[T]he Edo-Tokyo Museum is one of the most famous museums in Tokyo.
Edo is the old name for Tokyo, so the museum aims to preserve the history and culture of the city.
I have to admit, the museum sort of looks like a UFO when you're approaching it, but as I read more, I discovered the architecture was designed to looks like an old Tokyo warehouse raised on stilts. Anyway, it's pretty futuristic modern looking and has some character to it.
You first pay your entrance fee downstairs, and then take a long escalator to the museum entrance.
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As soon as you get off the escalator, you're directed into an absolutely massive cavern like room. According to the official website, the total area of the museum covers 30,000 square meters, pretty huge.
You can choose to get a guide, which is complimentary along with your ticket purchase (volunteer guides) or you can use one of the personal audio guides while you're walking around.
The very first exhibition is a replica of the historical Nihonbashi Bridge, which you actually cross over to get to the main part of the museum. The bridge played an important part in conducting business and transportation in the early years of Tokyo.
There are numerous extremely detailed models of buildings and parts of the city, all recreated and scaled down, showing the Edo-period of Japan, which lasted from the beginning of 1600 to the middle of 1800.
Many of the models are so detailed, you could spend quite a few minutes just looking at all the costumes the tiny models are wearing.
The museum even offers binoculars so you can get a closer look into some of the models that are hard to see.
A lot of artistic care and accuracy went into the thought of the displays.
Another one of my favorite exhibitions showed a waterside scene from Edo-Tokyo, complete with the bridge, boats, and a waterside market area.
Along with models and exhibits preserving important items from Tokyo's history, what I really liked about the Edo-Tokyo Museum was that there were plenty of hands-on exhibitions.
For a guy like me, who learns much better doing things hands-on, it was pretty cool.
For instance, there were life-sized displays of rebuilt homes and shops which you could actually peek inside to see how people in Tokyo formerly lived.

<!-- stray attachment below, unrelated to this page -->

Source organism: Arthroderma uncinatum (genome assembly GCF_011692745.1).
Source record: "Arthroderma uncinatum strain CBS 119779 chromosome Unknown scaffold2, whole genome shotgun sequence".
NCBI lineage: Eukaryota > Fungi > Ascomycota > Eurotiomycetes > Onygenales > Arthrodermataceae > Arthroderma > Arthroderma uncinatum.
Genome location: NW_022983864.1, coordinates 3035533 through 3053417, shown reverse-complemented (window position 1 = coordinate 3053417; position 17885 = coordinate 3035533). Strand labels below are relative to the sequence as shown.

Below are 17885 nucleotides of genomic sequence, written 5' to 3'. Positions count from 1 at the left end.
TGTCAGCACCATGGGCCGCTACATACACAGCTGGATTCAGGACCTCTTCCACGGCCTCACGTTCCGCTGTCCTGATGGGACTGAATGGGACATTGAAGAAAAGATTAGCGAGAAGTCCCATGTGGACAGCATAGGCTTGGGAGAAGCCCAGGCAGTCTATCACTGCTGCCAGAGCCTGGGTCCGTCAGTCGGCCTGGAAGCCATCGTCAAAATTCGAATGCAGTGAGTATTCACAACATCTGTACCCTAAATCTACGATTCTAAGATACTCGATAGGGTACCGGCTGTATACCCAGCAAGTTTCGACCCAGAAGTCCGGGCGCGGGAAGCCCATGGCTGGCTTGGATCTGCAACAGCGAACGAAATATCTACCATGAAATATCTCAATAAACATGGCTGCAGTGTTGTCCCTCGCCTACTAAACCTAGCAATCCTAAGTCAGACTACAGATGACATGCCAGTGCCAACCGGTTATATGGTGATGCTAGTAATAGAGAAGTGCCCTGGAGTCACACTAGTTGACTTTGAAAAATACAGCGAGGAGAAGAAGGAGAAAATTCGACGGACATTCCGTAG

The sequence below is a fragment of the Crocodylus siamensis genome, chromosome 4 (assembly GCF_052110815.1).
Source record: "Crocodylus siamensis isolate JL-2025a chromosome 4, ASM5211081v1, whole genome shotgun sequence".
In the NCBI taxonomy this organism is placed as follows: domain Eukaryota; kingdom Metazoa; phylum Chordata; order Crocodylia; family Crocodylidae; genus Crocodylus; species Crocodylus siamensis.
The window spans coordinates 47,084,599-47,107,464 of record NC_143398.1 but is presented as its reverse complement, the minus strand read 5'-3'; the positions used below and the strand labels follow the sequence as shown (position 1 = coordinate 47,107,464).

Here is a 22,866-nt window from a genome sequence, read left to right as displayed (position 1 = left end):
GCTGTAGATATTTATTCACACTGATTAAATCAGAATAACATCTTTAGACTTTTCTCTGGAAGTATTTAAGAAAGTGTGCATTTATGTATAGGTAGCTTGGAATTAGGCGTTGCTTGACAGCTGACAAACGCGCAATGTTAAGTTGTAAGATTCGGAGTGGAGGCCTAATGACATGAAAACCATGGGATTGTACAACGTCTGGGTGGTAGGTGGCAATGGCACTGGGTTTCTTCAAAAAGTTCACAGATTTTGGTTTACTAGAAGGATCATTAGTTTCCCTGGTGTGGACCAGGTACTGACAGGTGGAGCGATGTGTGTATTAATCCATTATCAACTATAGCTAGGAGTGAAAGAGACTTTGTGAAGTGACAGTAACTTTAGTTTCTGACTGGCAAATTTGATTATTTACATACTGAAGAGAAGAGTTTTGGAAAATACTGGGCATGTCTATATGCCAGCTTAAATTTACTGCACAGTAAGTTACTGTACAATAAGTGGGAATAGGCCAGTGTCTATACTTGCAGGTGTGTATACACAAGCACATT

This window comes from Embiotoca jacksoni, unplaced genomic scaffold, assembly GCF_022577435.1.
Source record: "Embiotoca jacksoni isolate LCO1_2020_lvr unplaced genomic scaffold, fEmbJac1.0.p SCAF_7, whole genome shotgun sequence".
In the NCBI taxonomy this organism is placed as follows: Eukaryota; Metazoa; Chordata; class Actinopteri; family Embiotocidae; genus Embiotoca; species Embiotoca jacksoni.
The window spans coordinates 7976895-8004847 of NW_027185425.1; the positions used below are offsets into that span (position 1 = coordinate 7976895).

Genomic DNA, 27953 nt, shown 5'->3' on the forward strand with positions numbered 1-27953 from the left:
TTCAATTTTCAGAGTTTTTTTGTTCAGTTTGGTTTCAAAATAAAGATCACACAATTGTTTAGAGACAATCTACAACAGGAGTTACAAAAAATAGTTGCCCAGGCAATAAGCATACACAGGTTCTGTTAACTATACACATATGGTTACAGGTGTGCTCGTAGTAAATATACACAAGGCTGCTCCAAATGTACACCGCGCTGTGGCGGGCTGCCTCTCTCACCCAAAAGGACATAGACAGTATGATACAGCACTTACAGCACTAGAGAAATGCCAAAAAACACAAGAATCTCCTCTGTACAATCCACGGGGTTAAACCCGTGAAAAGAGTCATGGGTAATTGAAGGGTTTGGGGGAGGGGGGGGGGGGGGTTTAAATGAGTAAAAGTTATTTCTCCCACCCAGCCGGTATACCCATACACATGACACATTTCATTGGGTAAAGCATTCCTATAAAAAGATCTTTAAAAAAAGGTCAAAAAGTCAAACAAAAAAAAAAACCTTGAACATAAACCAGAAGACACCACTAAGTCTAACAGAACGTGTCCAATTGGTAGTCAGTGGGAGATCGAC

The exhibition above showed the elaborate costumes and stage setting from the theatrical performance of a play called Sukeroku.
On the other side of the exhibition was a replica model scaled down, of a traditional Japanese theater.
Moving through the museum, the exhibits proceeded to more modern-day Tokyo with the rise of automobiles, and modern technology. Every display included a very detailed explanation in both English and Japanese.
There were also a few really recent exhibits, like one that focused on the recent devastating earthquake and tsunami that hit Japan in 2011.
Since the Edo-Tokyo Museum includes such good information about the history of Tokyo, and since it's such an impressive and spacious facility, it's a favorite field trip for local students.
The day I went, I shared the museum with countless busloads of school kids, which made the experience even more culturally enjoyable.
As far as museum go, the Edo-Tokyo Museum is definitely worth a visit if you're interested in learning about the history of Tokyo and how it grew to become one of the world's biggest and most influential cities.
Open: 9:30 am – 5:30 pm Tuesday – Saturday (Monday closed)
Admission fee: 600 JPY
Mark was raised in central Africa before migrating back to the U.S. for University. After graduating, he decided to continue traveling the world. On Migrationology, he shares the cultural side of travel from a slow-paced local perspective that often revolves around his love for eating all forms of food. Join him on Facebook and follow him on Twitter @migrationology.